These discussions raise the general issue of what charts to use - for those who want charts - as a companion to any listings of doubles.
The most significant limitation for a book such as Haas's Double Stars for Small Telescopes, as it was for TW Webb's Celestial Objects for Common Telescopes in its numerous editions, was the need to supplement the book with a suitable star atlas. Haas leaves the reader to find their own preferred atlas or star maps. In the 19th century, the well known astronomy writer RA Proctor produced Atlases, and as Webb says "the smaller of these was especially intended as a companion to the present work..." [that is, the Celestial Objects...].
In the 6th edition of Celestial Objects, of 1917, which is long after Webb's death, TE Espin updating the work refers the reader to Cottam's 'Charts of the Constellations' [1889, 1891] which, again, were intended as companions to Webb.
In these later times Haas has not had the gift of an Atlas, intended as a companion for her book, to be produced. In some respects the CDSA 1st Edition was a reasonable fit for such an Atlas, even though designed as a standalone. I've used it as a companion to Haas, along with CDSA2.
Back in the 1990s, before these books were published, having compiled my own computer-aided lists, I spent some periods of observing using Sky Atlas 2000 along with Uranometria 2000. With a pair of 10x50 binoculars, a driven but not computer aided telescope (no go-to), I worked my way through many constellations by star hopping.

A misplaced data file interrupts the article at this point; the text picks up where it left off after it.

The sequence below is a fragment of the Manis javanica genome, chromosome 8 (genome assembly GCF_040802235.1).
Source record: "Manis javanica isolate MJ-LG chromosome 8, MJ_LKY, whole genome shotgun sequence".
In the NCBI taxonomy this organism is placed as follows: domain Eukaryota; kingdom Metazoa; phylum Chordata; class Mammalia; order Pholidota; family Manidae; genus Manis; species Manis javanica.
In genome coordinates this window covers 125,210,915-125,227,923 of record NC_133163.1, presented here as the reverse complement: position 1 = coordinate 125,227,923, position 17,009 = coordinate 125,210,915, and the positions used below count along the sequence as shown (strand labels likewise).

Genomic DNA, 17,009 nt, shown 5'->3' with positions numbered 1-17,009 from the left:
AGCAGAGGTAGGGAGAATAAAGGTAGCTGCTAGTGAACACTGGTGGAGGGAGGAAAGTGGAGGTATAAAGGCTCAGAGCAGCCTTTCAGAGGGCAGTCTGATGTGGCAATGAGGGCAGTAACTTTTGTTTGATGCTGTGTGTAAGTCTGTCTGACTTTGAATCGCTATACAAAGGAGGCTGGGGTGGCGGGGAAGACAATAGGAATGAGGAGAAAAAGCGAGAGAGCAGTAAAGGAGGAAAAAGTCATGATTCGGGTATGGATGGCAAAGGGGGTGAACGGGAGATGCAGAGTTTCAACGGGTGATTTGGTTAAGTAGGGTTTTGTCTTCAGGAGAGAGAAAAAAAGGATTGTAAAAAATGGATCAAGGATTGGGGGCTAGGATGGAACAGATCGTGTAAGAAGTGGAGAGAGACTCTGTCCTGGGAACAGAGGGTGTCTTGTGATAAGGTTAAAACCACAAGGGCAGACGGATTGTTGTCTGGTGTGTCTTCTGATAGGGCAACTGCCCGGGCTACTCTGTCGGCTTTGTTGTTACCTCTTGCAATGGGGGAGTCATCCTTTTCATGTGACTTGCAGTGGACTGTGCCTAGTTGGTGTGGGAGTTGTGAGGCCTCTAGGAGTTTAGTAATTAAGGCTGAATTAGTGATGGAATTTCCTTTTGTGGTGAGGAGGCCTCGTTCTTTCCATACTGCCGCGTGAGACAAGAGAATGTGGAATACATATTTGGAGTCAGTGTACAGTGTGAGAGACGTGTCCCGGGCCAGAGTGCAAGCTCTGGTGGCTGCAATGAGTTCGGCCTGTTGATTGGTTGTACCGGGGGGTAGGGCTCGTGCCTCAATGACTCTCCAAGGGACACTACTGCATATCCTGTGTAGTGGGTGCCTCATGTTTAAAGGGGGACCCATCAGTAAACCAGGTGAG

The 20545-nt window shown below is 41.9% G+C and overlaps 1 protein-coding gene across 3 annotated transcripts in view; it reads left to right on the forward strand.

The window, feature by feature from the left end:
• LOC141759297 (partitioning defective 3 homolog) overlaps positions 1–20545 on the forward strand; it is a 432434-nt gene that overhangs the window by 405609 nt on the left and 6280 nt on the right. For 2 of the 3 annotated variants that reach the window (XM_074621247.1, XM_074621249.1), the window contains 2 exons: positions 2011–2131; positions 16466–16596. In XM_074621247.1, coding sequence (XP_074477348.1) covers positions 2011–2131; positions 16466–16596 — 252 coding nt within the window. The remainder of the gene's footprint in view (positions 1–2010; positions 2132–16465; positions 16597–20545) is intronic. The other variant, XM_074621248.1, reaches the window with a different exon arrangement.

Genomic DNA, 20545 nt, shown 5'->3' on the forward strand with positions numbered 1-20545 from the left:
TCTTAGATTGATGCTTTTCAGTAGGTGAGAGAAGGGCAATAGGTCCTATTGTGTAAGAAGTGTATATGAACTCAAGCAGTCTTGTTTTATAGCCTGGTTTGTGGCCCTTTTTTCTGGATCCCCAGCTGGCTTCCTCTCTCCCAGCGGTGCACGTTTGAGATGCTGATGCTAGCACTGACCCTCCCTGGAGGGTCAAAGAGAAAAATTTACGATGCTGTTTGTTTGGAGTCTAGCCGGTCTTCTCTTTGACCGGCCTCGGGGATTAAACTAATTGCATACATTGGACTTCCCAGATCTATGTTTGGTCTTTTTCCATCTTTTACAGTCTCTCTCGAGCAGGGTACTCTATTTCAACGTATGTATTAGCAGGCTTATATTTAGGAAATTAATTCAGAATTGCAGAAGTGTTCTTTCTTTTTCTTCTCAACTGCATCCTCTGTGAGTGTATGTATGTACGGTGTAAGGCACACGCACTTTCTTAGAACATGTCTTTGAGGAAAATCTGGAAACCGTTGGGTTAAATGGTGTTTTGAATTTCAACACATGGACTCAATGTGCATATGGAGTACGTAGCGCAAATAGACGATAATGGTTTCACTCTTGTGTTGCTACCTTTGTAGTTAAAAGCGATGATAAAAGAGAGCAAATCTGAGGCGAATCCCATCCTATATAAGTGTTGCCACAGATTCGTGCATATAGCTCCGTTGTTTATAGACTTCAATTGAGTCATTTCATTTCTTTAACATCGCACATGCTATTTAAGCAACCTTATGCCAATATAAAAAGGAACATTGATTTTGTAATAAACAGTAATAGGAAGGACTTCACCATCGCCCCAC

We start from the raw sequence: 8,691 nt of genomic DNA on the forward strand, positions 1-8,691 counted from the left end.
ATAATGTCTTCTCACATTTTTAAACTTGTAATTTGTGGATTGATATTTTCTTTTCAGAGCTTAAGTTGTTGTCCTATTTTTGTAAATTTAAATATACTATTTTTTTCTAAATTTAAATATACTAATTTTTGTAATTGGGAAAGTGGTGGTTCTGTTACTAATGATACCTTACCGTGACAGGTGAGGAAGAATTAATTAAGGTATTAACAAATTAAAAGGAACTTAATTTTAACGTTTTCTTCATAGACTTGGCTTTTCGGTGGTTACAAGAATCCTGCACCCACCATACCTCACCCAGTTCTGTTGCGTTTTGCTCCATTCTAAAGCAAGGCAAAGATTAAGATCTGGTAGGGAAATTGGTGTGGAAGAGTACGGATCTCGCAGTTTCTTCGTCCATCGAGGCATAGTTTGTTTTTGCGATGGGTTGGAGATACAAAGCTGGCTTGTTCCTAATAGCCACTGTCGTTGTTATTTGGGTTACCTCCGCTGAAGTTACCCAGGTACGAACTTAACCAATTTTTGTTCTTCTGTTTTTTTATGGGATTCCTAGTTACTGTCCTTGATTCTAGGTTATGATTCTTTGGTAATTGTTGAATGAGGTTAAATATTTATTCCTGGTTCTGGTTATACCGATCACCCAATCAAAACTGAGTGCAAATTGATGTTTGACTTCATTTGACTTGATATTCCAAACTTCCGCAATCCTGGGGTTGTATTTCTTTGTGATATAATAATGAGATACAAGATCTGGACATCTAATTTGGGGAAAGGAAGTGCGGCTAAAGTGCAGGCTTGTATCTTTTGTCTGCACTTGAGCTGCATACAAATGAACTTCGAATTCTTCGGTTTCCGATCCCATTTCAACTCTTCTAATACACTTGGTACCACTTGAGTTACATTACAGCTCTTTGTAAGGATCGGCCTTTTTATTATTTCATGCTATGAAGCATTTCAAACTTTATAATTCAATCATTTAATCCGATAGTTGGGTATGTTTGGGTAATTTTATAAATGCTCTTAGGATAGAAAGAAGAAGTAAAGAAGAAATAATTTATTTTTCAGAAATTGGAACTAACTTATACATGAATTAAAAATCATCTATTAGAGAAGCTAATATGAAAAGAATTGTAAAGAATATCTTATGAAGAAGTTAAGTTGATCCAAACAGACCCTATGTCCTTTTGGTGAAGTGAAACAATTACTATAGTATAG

When I had access to quicker methods, such as the push-to system at the public observatory where I worked regular evenings for some years, I found that much preferable and much quicker. I could find the objects rapidly, and make observing notes of the double and its field, noting nearby other doubles, bright stars, clusters, etc. And describing in notes the changing appearance of the double as magnification increased. As I was no longer star-hopping with the push-to (by RA and Dec from my lists) I no longer used Sky Atlas 2000 for finding purposes, but having Uranometria with me enabled noticing other objects near the doubles I observed. I could offset to observe these.
These days, with go-to systems, I still make use of various atlases - CDSA 1 or 2 for area overview, sometimes Uranometria, and in the study Cartes du Ciel, with its ability to incorporate various catalogues and links to Simbad.
Uwe, following your note above, I had another look at the Interstellarum Atlas via the sample charts online. Much prettier than Uranometria with the added colour, and with a reasonable sub-set of double stars identified by their discoverer labels. But without the simple bar through the symbol that Uranometria used for all the many more doubles they included. I suspect that had I acquired and used Interstellarum in recent years I'd have been marking the unmarked doubles, as I observed them, with the simple bar or short line through the star symbol. Makes for easier finding later.
Interstellarum looks like a very good Atlas for general deep sky use. And I'd expect it to be particularly good for finding the marked doubles. I think it would be a good companion to books such as Haas's.